Tuesday 20th September

Back in 1997 or so I wrote a book called (in the UK) THE BIRTH OF A NEW MOON or (in the US) A DARKER PLACE. During the time I was putting it together, I happened to be at Barbara Peters\’e2\’80\’99 Poisoned Pen Books in Scottsdale, Arizona, where Barbara handed me a copy of a book about the rebuilding of a garden in Cornwall. Tim Smit\’e2\’80\’99s THE LOST GARDENS OF HELIGAN recounts how this mad musician almost literally stumbled across an estate that had gone derelict since the Great War, and decided to restore it. We\’e2\’80\’99re not talking about a nice one-acre patch of flower bed, we\’e2\’80\’99re talking country estate–walled-in kitchen gardens and cutting beds, orchards and glass-houses with grapevines and pineapple, rides and lawns and vistas and pools, acres and acres of once-cultivated land left to the wilderness for seventy years.

I needed a remote and evocative estate for the book I was writing, and stole images and ideas from the Heligan project for the place my religious community sets up their sinister shop.

I hadn\’e2\’80\’99t actually been there, however, until today.

They\’e2\’80\’99ve worked on the place for fifteen years now, and it\’e2\’80\’99s hard to imagine what it must have been like when Smit and his friends hacked their way through in the early Nineties. For the purposes of fiction, sometimes imagination is a better spur than hard cold fact. But this is a fabulous place, and one could only wish that the house itself was a part of it, and open to the public. Although again, perhaps imagination is better, picturing Calke Abbey to go with the gardens (Calke being the interior equivalent of an abandoned gardens, a great house gradually abandoned, each room left as it was the last time its door was shut, scattered toys and mouthwatering embroidered bed fittings alike.)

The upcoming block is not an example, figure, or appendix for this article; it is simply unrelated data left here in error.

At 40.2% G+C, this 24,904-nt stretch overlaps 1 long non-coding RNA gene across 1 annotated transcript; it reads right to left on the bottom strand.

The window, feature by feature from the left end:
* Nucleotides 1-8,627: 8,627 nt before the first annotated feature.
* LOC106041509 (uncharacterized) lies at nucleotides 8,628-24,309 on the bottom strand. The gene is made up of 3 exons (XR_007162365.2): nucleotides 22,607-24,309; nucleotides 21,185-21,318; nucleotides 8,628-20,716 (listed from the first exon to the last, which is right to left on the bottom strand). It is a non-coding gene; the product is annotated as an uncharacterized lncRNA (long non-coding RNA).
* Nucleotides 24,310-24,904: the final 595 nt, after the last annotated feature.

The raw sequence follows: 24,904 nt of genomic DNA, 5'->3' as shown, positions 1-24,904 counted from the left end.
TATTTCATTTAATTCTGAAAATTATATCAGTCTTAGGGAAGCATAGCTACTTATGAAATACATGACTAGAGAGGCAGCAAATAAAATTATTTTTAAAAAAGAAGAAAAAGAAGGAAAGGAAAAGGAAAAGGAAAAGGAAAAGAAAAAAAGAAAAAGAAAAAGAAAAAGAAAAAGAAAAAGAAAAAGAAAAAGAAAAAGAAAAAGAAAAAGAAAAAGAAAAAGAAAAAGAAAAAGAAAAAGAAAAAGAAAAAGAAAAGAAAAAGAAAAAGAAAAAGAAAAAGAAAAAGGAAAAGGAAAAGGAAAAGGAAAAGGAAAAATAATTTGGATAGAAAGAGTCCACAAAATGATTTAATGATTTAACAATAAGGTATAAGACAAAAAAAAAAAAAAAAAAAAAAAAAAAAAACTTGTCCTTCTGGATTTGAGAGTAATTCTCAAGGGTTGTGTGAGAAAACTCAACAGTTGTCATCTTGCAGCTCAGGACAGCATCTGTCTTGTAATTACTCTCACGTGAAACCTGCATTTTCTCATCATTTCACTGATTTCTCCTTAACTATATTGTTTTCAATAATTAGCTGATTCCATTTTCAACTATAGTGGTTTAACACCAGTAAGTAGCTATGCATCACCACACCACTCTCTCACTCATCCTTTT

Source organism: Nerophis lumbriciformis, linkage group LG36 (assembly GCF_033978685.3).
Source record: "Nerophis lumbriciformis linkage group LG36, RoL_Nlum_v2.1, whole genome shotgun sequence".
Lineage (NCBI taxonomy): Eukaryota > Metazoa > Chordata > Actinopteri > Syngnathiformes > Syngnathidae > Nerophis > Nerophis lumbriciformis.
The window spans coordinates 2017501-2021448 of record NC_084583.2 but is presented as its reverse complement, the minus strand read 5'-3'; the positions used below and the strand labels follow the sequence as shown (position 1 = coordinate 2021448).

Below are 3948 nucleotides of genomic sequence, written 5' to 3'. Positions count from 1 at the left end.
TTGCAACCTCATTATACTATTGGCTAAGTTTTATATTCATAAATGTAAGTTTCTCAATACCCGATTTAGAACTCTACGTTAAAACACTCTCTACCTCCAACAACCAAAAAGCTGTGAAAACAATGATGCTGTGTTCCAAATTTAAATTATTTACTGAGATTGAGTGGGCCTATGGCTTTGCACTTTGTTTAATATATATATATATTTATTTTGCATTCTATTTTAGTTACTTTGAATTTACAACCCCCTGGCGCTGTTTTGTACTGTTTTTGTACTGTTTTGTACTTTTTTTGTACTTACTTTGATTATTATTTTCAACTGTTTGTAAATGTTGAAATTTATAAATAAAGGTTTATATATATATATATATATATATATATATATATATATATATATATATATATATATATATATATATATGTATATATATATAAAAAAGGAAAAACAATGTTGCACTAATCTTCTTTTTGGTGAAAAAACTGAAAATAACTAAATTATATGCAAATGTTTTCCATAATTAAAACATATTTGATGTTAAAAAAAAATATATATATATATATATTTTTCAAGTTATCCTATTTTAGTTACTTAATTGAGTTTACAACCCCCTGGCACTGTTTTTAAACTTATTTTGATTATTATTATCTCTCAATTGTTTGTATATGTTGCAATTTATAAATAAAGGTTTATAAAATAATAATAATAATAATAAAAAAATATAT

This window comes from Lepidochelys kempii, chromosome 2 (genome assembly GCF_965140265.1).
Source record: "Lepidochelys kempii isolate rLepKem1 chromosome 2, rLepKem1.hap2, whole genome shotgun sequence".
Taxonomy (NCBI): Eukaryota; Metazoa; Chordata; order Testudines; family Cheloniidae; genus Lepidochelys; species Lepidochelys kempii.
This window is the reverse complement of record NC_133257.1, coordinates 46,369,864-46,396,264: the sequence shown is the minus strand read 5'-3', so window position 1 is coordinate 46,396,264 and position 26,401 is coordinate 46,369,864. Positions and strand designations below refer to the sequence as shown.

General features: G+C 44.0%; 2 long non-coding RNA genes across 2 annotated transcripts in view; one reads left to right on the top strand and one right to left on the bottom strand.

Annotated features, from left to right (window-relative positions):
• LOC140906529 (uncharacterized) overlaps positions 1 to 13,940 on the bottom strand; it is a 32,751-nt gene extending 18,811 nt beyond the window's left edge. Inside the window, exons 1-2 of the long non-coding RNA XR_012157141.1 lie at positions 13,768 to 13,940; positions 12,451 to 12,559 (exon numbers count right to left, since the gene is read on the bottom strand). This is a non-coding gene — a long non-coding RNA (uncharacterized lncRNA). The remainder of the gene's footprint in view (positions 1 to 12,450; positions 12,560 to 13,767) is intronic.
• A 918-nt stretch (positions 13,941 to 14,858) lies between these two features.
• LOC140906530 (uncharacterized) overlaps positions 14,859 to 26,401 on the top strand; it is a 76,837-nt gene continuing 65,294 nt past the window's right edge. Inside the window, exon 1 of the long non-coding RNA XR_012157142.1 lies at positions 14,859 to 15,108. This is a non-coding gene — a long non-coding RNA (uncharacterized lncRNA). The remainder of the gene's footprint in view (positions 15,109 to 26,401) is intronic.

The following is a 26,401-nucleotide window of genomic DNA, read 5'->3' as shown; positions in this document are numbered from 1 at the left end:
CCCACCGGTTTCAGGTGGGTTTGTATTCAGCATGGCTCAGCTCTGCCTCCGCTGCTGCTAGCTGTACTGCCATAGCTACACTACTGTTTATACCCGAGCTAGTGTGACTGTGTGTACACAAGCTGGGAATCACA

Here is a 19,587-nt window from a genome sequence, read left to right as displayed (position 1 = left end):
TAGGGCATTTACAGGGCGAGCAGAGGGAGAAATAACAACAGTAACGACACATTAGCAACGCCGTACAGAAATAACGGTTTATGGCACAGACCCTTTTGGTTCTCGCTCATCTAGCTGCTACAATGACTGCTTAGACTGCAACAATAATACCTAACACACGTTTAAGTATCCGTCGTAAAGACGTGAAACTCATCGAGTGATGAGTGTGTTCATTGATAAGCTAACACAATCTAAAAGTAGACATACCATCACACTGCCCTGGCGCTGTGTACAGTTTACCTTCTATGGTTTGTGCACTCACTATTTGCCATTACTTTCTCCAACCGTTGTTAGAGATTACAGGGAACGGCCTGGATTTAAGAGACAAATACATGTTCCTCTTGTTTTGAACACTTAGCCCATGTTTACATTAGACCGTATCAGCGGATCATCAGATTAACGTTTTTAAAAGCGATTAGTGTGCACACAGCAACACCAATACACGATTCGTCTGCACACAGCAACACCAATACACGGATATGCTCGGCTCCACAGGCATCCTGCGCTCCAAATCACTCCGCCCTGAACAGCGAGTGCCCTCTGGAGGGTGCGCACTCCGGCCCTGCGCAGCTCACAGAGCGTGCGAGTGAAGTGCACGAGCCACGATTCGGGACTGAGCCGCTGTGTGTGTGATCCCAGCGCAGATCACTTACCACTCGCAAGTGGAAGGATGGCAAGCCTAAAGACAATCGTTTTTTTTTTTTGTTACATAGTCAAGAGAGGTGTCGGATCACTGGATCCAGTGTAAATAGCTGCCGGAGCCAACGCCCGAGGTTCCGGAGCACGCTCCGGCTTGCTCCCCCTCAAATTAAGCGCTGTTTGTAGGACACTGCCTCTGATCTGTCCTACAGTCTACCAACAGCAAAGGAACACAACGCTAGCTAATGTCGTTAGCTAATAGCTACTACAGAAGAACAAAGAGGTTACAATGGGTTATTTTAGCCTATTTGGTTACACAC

We stayed the night near Mevagissy, following a detour when I clearly remembered having booked a place considerably closer to Penzance and having to backtrack. Mevagissy was probably once a charming town, but between the parking problems and the number of ice-cream shops, it continued the theme of abandoned purpose. And if you ever go there, do not fall for the encouraging \’e2\’80\’9cP\’e2\’80\’9d sign that points down to the harbor. The only Parking you\’e2\’80\’99ll find there is for residents, and you have to risk a fall in the harbor to find it, threading the car along a track designed for donkeys, with no wall between the tire and the water four feet below.

Many things in this country show the result of no judicial concept of punitive damages. If a city, a store, or a shopping mall can\’e2\’80\’99t be sued for more than the costs involved in replacing a car or medical fees, there\’e2\’80\’99s little incentive to get things fixed and accident-free. I\’e2\’80\’99m not complaining, mind\’e2\’80\’94I\’e2\’80\’99m a great appreciator of the Darwin Awards, and think that a lot of stupid acts should come with capital punishment, to weed out future repetitions. It was merely a comment.

Comments

  1. As we have a NHS (national Health Service) where all medical treatment is paid for by the state out of taxes – suing for medical expenses is unknown. There is no point. People do sue if they have been disabled though.

    Thank god for the NHS!

  2. Got to love the Darwin Awards! I look at them in the same way I do the tv show ‘COPS’ – great examples of things not to do. Or say, depending on the circumstances.

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